Well ,my problem is i cant remember name of series or author of the book,but i would very much like to reread and finish this series…
    Thanks for help if any 1 knows which series author this is ,please pm

  • Alyssa

    I know this is more for 12-13 year olds, but the The Edge Chronicles by Paul Stewart are amazing. I was obsessed with them. In the book there are illustrations by Chirs Riddell and they are just fantastic. They bring the books to life.

    • Jilliterate

      I agree. I read those twice. Fantastic!

  • NikkiR

    I am reading Trudi Canavan at the moment and thoroughly enjoying the series called the Black Magician. She also tends to write in trilogies as with Robin Hobb. Worth reading….

  • Jilliterate

    Thank you!!
    This is awesome and just what I needed today.

  • Doug

    How about the Book of Swords by Fred Saberhagen? The early books were great; the latter books were a bit too much rehashing….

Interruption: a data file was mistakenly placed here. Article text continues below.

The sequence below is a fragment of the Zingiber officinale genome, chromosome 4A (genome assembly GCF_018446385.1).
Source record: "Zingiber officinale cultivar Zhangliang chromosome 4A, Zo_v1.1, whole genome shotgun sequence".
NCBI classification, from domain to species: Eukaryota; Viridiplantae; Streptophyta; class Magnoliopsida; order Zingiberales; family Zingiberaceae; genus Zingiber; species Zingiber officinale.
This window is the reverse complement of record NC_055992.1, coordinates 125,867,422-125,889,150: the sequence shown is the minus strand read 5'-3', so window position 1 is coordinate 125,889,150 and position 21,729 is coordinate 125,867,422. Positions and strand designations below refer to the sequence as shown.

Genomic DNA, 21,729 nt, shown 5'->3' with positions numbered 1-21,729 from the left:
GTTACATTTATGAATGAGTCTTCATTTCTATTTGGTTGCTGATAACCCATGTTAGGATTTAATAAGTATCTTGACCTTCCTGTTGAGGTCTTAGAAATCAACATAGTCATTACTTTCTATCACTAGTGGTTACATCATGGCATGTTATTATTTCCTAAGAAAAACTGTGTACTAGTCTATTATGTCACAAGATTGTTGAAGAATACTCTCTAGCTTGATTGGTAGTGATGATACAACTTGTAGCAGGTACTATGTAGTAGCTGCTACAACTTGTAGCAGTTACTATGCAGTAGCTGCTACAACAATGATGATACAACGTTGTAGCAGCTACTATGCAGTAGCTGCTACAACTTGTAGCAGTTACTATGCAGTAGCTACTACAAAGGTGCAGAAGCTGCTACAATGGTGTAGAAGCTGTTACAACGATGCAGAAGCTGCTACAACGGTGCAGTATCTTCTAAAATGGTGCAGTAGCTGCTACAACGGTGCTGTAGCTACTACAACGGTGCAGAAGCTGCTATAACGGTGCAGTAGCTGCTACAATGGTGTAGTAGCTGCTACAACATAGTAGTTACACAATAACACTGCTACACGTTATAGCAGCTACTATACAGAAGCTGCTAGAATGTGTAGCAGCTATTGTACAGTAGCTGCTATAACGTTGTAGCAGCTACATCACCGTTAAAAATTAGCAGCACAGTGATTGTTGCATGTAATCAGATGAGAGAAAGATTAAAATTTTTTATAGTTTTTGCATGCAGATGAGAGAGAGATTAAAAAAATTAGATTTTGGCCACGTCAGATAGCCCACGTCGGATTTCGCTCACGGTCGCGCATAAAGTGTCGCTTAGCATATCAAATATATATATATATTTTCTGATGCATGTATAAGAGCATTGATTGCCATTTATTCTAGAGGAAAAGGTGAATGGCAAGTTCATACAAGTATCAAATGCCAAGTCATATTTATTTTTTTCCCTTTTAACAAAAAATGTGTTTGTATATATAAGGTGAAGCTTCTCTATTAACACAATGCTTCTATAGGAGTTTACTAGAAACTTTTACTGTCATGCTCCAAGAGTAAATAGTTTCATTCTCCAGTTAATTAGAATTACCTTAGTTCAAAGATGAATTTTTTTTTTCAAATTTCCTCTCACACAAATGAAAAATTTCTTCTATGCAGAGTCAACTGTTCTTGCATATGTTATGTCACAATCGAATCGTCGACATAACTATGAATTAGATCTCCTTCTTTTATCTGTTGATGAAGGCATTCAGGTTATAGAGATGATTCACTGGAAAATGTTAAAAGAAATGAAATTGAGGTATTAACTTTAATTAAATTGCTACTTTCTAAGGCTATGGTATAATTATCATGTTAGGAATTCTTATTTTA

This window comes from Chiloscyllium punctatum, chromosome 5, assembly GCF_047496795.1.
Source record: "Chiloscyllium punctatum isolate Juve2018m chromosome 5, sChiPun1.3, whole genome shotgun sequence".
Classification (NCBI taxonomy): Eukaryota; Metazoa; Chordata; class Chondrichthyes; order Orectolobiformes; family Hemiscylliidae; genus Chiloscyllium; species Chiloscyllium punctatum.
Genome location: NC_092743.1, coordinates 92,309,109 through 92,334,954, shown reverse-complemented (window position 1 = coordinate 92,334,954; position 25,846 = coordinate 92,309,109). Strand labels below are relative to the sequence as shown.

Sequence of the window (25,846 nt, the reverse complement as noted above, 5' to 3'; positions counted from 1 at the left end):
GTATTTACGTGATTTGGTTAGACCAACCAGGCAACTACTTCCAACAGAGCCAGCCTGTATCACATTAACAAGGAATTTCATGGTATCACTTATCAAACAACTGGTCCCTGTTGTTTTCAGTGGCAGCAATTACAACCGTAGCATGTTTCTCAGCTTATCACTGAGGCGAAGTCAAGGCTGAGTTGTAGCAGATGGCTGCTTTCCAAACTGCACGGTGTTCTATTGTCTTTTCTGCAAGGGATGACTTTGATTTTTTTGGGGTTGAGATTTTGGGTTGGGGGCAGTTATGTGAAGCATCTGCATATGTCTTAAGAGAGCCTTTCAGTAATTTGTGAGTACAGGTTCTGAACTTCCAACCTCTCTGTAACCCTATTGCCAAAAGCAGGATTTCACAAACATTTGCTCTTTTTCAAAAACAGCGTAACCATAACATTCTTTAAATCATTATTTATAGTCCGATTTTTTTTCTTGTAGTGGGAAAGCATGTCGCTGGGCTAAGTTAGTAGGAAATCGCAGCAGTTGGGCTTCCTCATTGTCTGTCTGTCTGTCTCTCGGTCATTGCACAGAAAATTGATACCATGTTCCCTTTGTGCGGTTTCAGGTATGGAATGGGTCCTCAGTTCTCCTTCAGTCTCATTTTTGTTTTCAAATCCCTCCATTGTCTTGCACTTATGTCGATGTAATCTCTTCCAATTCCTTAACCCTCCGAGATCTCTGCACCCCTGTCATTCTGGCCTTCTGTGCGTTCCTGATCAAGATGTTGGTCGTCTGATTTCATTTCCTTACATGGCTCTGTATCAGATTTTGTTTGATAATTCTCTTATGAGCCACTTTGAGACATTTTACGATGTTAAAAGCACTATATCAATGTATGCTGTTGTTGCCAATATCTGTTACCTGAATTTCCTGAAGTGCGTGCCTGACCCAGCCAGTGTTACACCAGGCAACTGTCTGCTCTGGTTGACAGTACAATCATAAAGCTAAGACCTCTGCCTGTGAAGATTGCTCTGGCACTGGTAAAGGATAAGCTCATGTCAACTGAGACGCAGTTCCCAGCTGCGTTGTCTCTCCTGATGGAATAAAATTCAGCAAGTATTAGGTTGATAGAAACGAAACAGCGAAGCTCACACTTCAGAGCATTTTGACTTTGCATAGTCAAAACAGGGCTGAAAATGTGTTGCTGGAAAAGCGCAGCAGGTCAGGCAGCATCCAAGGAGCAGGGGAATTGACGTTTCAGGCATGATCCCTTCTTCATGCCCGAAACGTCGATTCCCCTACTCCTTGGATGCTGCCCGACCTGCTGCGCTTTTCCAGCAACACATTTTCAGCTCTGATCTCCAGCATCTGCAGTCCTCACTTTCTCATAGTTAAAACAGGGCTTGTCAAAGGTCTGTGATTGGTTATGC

• mark

    I applaud your use of both Piers Anthony and Orson Scott Card’s best fantasy work. Anyone who hasn’t had the pleasure would do well to read both. Anthony’s Xanth series is superb for the more lighthearted reader and Orson Scott Card’s done some amazing science fiction as well.

  • Aunt Edna, calling from Lawrence Welk Village

    I’ve not taken the time to read all 280 comments so I may be repeating someone here.
    Dragonriders of Pern by Anne McCaffery
    Heroes of Olympus by Rick Riordan ~~ actually for middle school kids, but I liked them
    Herald-Mage by Mercedes Lackey
    Shannara by Terry Brooks
    Landover by Terry Brooks
    Ghatti’s Tale by Gayle Greeno
    Dune by Herbert
    Rowan by Anne McCaffrey
    Singing Ships by Anne McCaffrey

  • Conner

    Why isn’t “Twilight” on here?

    just kidding.

    • Jilliterate

      lolz

  • fanasticity

    I would recommend the chronicles of Thomas Covenant to any fantasy lover. An epic series on written with the same depth of description as Lord of the Rings with one of the best anti-heroes. Stephen Donaldson gives fantasy a fresh face with a rich universe filled with lore.

    • http://www.facebook.com/profile.php?id=100002344971530 Stephan Marvin

      Oh wow…the memories!! Great stuff!

    • DDD II

      Also one of my favorites, check it out if it is new to you.

  • rushil

    great work really yet you leave out percy jackson series i would recommend it

  • cedric

    i think that A Song of Ice and Fire is one of the best fantasy series ever

    • Di

      agree

    • Robert Jory